Redlining has led to increasing rates of nephrolithiasis in minoritized populations: a hypothesis.

Journal Article (Review;Journal Article)

PURPOSE OF REVIEW: The persistent rise in kidney stone prevalence in recent decades has prompted much speculation as to the causes. There has been some discussion about the effect of heat on nephrolithiasis. Here, we review recent data and postulate that heat may play a role in stone formation on a large scale and among African-Americans in particular. RECENT FINDINGS: African-Americans are the race/ancestry group with faster rates of increasing incidence and prevalence of kidney stones. We make the observation that urban heat islands in the United States have resulted in part from the effects of redlining, a practice of systematic segregation and racism in housing that led to the development of neighborhoods with substantial disparities in environmental conditions. SUMMARY: In this thought experiment, we propose that the disproportionate rise in the prevalence of nephrolithiasis in minoritized populations correlates with increased temperatures specifically in neighborhoods adversely affected by the practice of redlining. We discuss phenomena in support of this hypothesis and ongoing work to test this theory.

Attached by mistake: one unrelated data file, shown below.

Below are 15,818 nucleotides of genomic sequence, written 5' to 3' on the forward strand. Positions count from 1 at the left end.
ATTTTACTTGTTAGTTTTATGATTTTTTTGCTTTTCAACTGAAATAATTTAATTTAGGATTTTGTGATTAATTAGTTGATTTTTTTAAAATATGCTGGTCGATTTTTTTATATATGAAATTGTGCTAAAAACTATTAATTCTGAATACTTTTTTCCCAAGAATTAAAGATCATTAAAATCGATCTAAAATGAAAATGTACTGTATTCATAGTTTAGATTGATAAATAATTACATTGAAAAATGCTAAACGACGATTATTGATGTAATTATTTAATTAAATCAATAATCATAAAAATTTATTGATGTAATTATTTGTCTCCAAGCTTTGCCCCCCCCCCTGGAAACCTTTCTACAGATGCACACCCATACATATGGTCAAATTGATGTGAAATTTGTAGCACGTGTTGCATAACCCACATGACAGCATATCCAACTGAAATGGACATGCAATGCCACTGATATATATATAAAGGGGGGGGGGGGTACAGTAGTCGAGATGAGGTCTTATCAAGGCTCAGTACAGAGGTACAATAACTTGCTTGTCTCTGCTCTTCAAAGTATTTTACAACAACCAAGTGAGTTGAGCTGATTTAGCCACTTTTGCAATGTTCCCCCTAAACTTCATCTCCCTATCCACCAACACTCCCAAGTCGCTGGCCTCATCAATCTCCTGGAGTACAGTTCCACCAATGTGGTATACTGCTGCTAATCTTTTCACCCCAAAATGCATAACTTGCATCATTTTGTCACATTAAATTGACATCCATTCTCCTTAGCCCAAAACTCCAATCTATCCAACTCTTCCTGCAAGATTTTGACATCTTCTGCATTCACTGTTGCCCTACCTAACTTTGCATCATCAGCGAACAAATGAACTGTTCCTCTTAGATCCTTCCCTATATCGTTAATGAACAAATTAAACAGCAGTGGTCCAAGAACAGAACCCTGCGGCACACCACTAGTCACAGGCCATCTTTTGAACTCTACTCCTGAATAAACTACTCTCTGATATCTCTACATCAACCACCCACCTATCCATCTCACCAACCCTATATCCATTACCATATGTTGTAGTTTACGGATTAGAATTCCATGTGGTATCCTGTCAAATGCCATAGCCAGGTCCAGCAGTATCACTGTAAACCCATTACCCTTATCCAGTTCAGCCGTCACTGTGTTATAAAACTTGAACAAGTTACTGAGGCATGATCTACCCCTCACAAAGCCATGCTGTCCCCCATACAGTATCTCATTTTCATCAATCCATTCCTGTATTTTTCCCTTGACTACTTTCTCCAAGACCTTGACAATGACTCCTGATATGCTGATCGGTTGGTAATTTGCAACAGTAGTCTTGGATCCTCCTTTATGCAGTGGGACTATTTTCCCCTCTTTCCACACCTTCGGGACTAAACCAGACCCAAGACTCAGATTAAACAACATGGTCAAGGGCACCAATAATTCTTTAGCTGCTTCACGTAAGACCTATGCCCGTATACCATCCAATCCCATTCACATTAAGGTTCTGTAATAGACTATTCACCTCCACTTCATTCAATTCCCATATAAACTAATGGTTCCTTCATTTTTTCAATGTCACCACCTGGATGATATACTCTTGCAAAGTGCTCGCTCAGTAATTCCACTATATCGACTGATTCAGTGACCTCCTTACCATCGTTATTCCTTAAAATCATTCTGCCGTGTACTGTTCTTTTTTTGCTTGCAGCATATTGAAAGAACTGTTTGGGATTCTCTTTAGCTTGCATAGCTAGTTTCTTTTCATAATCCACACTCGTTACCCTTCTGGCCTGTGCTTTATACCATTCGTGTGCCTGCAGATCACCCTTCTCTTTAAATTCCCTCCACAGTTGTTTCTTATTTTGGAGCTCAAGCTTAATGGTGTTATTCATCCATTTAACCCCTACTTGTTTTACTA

Full Text

Duke Authors

Cited Authors

  • Scotland, KB; Cushing, L; Scales, CD; Eisenman, DP; Goldfarb, DS

Published Date

  • January 1, 2023

Published In

Volume / Issue

  • 32 / 1

Start / End Page

  • 103 - 109

PubMed ID

  • 36250470

Electronic International Standard Serial Number (EISSN)

  • 1473-6543

Digital Object Identifier (DOI)

  • 10.1097/MNH.0000000000000845


  • eng

Conference Location

  • England